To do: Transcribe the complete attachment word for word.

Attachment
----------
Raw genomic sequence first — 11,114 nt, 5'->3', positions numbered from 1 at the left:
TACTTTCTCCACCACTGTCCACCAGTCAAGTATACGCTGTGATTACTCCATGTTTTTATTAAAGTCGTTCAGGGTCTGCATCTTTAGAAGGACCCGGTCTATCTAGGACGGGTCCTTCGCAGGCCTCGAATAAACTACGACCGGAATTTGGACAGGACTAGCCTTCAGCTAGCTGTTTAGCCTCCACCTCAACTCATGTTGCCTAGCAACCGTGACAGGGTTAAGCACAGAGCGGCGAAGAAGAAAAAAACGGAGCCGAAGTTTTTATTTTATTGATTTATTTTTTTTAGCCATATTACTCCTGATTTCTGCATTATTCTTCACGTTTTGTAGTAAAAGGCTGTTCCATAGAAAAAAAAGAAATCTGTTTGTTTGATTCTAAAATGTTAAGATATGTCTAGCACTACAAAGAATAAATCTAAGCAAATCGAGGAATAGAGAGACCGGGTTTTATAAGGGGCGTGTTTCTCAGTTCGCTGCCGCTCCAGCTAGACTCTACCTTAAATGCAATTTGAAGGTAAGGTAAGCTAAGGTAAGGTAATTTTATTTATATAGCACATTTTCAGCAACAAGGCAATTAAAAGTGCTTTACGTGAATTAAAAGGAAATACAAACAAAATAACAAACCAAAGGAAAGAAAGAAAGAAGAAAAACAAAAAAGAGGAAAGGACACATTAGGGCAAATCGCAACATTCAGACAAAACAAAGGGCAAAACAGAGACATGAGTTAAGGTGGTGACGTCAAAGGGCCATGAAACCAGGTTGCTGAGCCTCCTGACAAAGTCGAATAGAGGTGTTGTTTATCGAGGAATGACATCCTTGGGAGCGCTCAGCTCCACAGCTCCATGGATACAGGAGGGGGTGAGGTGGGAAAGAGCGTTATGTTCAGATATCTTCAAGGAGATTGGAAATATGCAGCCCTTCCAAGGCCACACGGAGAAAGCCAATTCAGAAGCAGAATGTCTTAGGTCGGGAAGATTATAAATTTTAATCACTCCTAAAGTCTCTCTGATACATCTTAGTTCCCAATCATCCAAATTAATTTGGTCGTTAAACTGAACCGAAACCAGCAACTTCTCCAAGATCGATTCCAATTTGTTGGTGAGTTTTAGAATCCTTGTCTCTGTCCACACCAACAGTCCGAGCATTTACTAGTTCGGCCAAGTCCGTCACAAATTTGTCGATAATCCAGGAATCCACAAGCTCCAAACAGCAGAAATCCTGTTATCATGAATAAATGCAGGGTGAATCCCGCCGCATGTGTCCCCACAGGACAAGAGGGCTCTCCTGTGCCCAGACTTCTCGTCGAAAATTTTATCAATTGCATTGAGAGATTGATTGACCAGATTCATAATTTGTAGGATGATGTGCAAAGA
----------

Raw genomic sequence first — 11,114 nt, 5'->3', positions numbered from 1 at the left:
TACTTTCTCCACCACTGTCCACCAGTCAAGTATACGCTGTGATTACTCCATGTTTTTATTAAAGTCGTTCAGGGTCTGCATCTTTAGAAGGACCCGGTCTATCTAGGACGGGTCCTTCGCAGGCCTCGAATAAACTACGACCGGAATTTGGACAGGACTAGCCTTCAGCTAGCTGTTTAGCCTCCACCTCAACTCATGTTGCCTAGCAACCGTGACAGGGTTAAGCACAGAGCGGCGAAGAAGAAAAAAACGGAGCCGAAGTTTTTATTTTATTGATTTATTTTTTTTAGCCATATTACTCCTGATTTCTGCATTATTCTTCACGTTTTGTAGTAAAAGGCTGTTCCATAGAAAAAAAAGAAATCTGTTTGTTTGATTCTAAAATGTTAAGATATGTCTAGCACTACAAAGAATAAATCTAAGCAAATCGAGGAATAGAGAGACCGGGTTTTATAAGGGGCGTGTTTCTCAGTTCGCTGCCGCTCCAGCTAGACTCTACCTTAAATGCAATTTGAAGGTAAGGTAAGCTAAGGTAAGGTAATTTTATTTATATAGCACATTTTCAGCAACAAGGCAATTAAAAGTGCTTTACGTGAATTAAAAGGAAATACAAACAAAATAACAAACCAAAGGAAAGAAAGAAAGAAGAAAAACAAAAAAGAGGAAAGGACACATTAGGGCAAATCGCAACATTCAGACAAAACAAAGGGCAAAACAGAGACATGAGTTAAGGTGGTGACGTCAAAGGGCCATGAAACCAGGTTGCTGAGCCTCCTGACAAAGTCGAATAGAGGTGTTGTTTATCGAGGAATGACATCCTTGGGAGCGCTCAGCTCCACAGCTCCATGGATACAGGAGGGGGTGAGGTGGGAAAGAGCGTTATGTTCAGATATCTTCAAGGAGATTGGAAATATGCAGCCCTTCCAAGGCCACACGGAGAAAGCCAATTCAGAAGCAGAATGTCTTAGGTCGGGAAGATTATAAATTTTAATCACTCCTAAAGTCTCTCTGATACATCTTAGTTCCCAATCATCCAAATTAATTTGGTCGTTAAACTGAACCGAAACCAGCAACTTCTCCAAGATCGATTCCAATTTGTTGGTGAGTTTTAGAATCCTTGTCTCTGTCCACACCAACAGTCCGAGCATTTACTAGTTCGGCCAAGTCCGTCACAAATTTGTCGATAATCCAGGAATCCACAAGCTCCAAACAGCAGAAATCCTGTTATCATGAATAAATGCAGGGTGAATCCCGCCGCATGTGTCCCCACAGGACAAGAGGGCTCTCCTGTGCCCAGACTTCTCGTCGAAAATTTTATCAATTGCATTGAGAGATTGATTGACCAGATTCATAATTTGTAGGATGATGTGCAAAGA